On April 23, 2009, the United States District Court for the District of Vermont upheld the constitutionality of a Vermont statute that prohibits the transfer, sale, or use of prescription information containing prescriber-identifiable information to market or promote a prescription drug. See IMS Health Inc. v. Sorrell, No. 1:07-CV-188 (D. Vt. Apr. 23, 2009). The court ruled that the statute directly advances Vermont’s substantial interest in containing healthcare costs and protecting public health and is narrowly tailored to serve that interest.
Brief Summary of Vermont Law
The “Act Relating to Increasing Transparency of Prescription Drug Pricing and Information”, Vt. Stat. Ann. Tit. 18, § 4631 (the “Vermont Law”), was signed into law by Vermont Governor James Douglas on June 9, 2007. Due to the controversy surrounding the Vermont Law, the state legislature postponed its effective date until July 1, 2009.
The Vermont Law prohibits health insurers, self-insured employers, electronic transmission intermediaries, pharmacies, or other similar entities from selling, licensing, or exchanging for value prescription information that identifies the prescriber of the drug. Moreover, it prohibits those entities from permitting the use of such information to market or promote a prescription drug, unless the prescriber of the drug consents to such practice. Additionally, in a separate provision, the Vermont Law explicitly prohibits pharmaceutical manufacturers and marketers from using prescriber-identifiable information for marketing or promotional purposes unless the prescriber “opts-in” or consents to such use. (This provision is not included in the New Hampshire prescription information law, discussed below.)
Constitutional Challenges to Similar Laws in other States
The Vermont Law parallels the New Hampshire Prescription Information Confidentiality Act (the “New Hampshire Law”), which prohibits the use of prescriber-identifiable prescription information for commercial purposes. The New Hampshire Law, however, broadly prohibits the use of the information for any commercial purpose while the Vermont Law allows prescribers to consent to the use of such information. IMS Health Inc. successfully challenged the constitutionality of the New Hampshire Law in 2007 in the United States District Court for the District of New Hampshire, but the district court’s decision was reversed in November 2008 by the First Circuit Court of Appeals, which ruled that the New Hampshire Law did not violate the First Amendment. See IMS Health Inc. v. Ayotte, 550 F.3d 42 (1st Cir. Nov. 18, 2008).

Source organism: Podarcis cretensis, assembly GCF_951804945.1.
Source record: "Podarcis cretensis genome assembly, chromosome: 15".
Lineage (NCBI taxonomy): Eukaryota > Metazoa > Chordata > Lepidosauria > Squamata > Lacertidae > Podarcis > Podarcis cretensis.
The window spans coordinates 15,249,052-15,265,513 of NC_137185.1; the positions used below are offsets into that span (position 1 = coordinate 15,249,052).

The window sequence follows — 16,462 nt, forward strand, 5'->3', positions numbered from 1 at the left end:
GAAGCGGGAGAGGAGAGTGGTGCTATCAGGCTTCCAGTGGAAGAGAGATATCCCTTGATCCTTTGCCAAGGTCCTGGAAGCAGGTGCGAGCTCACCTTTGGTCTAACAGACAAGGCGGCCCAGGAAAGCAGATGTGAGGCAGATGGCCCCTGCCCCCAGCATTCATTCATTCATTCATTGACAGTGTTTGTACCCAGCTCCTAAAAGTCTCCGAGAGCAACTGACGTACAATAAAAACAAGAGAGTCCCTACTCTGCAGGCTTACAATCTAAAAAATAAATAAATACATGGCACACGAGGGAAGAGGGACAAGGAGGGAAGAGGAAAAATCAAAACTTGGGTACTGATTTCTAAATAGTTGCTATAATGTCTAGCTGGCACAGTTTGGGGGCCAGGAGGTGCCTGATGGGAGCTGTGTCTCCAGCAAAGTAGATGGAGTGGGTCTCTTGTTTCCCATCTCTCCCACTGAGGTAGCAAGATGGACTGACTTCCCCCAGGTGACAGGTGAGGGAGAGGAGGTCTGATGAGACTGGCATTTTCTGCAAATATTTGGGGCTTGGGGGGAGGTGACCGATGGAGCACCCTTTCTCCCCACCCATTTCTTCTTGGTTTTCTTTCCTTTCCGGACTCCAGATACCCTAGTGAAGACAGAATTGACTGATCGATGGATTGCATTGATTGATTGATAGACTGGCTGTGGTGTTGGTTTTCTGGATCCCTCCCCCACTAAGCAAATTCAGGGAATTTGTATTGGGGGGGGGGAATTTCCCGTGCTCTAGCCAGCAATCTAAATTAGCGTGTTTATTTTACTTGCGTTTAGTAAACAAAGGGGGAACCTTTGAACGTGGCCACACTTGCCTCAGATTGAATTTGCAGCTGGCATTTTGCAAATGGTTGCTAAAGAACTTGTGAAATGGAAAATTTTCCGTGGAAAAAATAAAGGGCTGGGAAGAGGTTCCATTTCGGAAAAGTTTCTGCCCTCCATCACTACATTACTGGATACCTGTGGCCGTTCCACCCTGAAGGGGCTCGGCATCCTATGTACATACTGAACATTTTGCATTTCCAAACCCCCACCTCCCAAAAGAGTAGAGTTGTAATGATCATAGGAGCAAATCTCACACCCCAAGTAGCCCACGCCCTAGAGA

The Maine legislature enacted a similar statute in 2007 (the “Maine Law”). However, instead of an “opt-in” provision, as in the Vermont Law, the Maine Law allows prescribers to “opt-out” by filing for confidentiality protection. If a prescriber files for confidentiality protection, a pharmaceutical company may not use that individual’s prescriber information for marketing purposes. The United States District Court for the District of Maine held the provision unconstitutional as applied to prescribers only. See IMS Health Corp. v. Rowe, 532 F. Supp. 2d 153 (D. Me. 2007). In light of the Ayotte case, there is a significant likelihood that the First Circuit will reverse the decision of the district court in Rowe.
Rationale of the Sorrell Court for Upholding the Vermont Law
Unlike the First Circuit in Ayotte, which held that the New Hampshire Law restricted conduct and not commercial speech, the district court in Sorrell held that the Vermont Law restricted commercial speech and, therefore, must comply with the First Amendment. Even so, the Sorrell court said that the Vermont Law survived First Amendment intermediate scrutiny because the legislature properly determined that rising health care costs are fueled in part by pharmaceutical companies’ aggressive and expensive marketing practices using prescriber-identifiable data. (Such data shows a health care provider’s prescribing patterns and inclination to prescribe certain drugs.) Additionally, the legislature found that the pharmaceutical industry uses prescriber-identifiable data to market only new, branded drugs, and the increase in such marketing practices correlated with the industry’s increased spending on direct marketing to physicians.
Therefore, the court held that (i) the state’s interests in containing healthcare costs and protecting public health are substantial, (ii) that the Vermont Law advanced the government’s substantial interest in containing costs in a direct and material way, and (iii) the Vermont Law is narrowly tailored to serve the government’s substantial interest by focusing solely on the use of the prescriber-identifiable data for targeted marketing.
Pharmaceutical companies are likely to face increased scrutiny of their usage of prescriber-identifiable prescription information in marketing their drugs. A number of state legislatures, including the Illinois General Assembly, have pending legislation similar to the Vermont Law. The decisions of the Sorrell court and the First Circuit in Ayotte signal that it would be difficult to challenge successfully the constitutionality of such legislation if enacted.
IMS Health Inc. has filed a petition for a writ of certiorari asking the United States Supreme Court to review the First Circuit’s decision in Ayotte. The Supreme Court will likely make a decision whether to grant the writ in June 2009.